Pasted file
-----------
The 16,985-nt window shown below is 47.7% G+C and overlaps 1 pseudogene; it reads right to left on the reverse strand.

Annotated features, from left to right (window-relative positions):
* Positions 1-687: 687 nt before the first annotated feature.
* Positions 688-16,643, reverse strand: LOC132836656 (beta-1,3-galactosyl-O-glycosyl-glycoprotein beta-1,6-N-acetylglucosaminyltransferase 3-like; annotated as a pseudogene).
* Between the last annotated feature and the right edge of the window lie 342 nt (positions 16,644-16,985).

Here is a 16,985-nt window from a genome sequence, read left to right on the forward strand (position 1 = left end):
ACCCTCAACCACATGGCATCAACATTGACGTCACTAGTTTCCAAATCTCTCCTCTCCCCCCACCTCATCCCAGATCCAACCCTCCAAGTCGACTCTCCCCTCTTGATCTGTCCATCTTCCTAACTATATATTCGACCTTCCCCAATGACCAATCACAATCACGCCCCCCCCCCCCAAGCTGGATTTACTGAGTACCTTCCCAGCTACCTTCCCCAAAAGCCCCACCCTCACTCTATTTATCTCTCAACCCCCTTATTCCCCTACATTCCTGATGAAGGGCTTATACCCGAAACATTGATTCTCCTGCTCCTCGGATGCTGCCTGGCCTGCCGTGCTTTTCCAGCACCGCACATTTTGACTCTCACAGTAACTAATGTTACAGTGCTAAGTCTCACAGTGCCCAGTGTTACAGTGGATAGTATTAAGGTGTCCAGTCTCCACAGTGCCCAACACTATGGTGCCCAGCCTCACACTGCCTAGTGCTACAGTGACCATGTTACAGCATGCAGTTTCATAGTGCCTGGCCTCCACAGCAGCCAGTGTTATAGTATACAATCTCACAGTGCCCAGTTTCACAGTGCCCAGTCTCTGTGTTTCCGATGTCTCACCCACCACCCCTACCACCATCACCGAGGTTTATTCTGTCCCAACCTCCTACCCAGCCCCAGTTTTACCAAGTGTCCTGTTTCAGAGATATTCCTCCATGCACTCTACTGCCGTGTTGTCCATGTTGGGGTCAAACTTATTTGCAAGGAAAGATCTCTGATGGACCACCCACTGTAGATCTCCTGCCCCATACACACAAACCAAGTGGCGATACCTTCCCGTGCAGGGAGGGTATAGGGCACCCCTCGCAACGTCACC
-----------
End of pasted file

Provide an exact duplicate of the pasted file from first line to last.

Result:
The 16,985-nt window shown below is 47.7% G+C and overlaps 1 pseudogene; it reads right to left on the reverse strand.

Annotated features, from left to right (window-relative positions):
* Positions 1-687: 687 nt before the first annotated feature.
* Positions 688-16,643, reverse strand: LOC132836656 (beta-1,3-galactosyl-O-glycosyl-glycoprotein beta-1,6-N-acetylglucosaminyltransferase 3-like; annotated as a pseudogene).
* Between the last annotated feature and the right edge of the window lie 342 nt (positions 16,644-16,985).

Here is a 16,985-nt window from a genome sequence, read left to right on the forward strand (position 1 = left end):
ACCCTCAACCACATGGCATCAACATTGACGTCACTAGTTTCCAAATCTCTCCTCTCCCCCCACCTCATCCCAGATCCAACCCTCCAAGTCGACTCTCCCCTCTTGATCTGTCCATCTTCCTAACTATATATTCGACCTTCCCCAATGACCAATCACAATCACGCCCCCCCCCCCCAAGCTGGATTTACTGAGTACCTTCCCAGCTACCTTCCCCAAAAGCCCCACCCTCACTCTATTTATCTCTCAACCCCCTTATTCCCCTACATTCCTGATGAAGGGCTTATACCCGAAACATTGATTCTCCTGCTCCTCGGATGCTGCCTGGCCTGCCGTGCTTTTCCAGCACCGCACATTTTGACTCTCACAGTAACTAATGTTACAGTGCTAAGTCTCACAGTGCCCAGTGTTACAGTGGATAGTATTAAGGTGTCCAGTCTCCACAGTGCCCAACACTATGGTGCCCAGCCTCACACTGCCTAGTGCTACAGTGACCATGTTACAGCATGCAGTTTCATAGTGCCTGGCCTCCACAGCAGCCAGTGTTATAGTATACAATCTCACAGTGCCCAGTTTCACAGTGCCCAGTCTCTGTGTTTCCGATGTCTCACCCACCACCCCTACCACCATCACCGAGGTTTATTCTGTCCCAACCTCCTACCCAGCCCCAGTTTTACCAAGTGTCCTGTTTCAGAGATATTCCTCCATGCACTCTACTGCCGTGTTGTCCATGTTGGGGTCAAACTTATTTGCAAGGAAAGATCTCTGATGGACCACCCACTGTAGATCTCCTGCCCCATACACACAAACCAAGTGGCGATACCTTCCCGTGCAGGGAGGGTATAGGGCACCCCTCGCAACGTCACC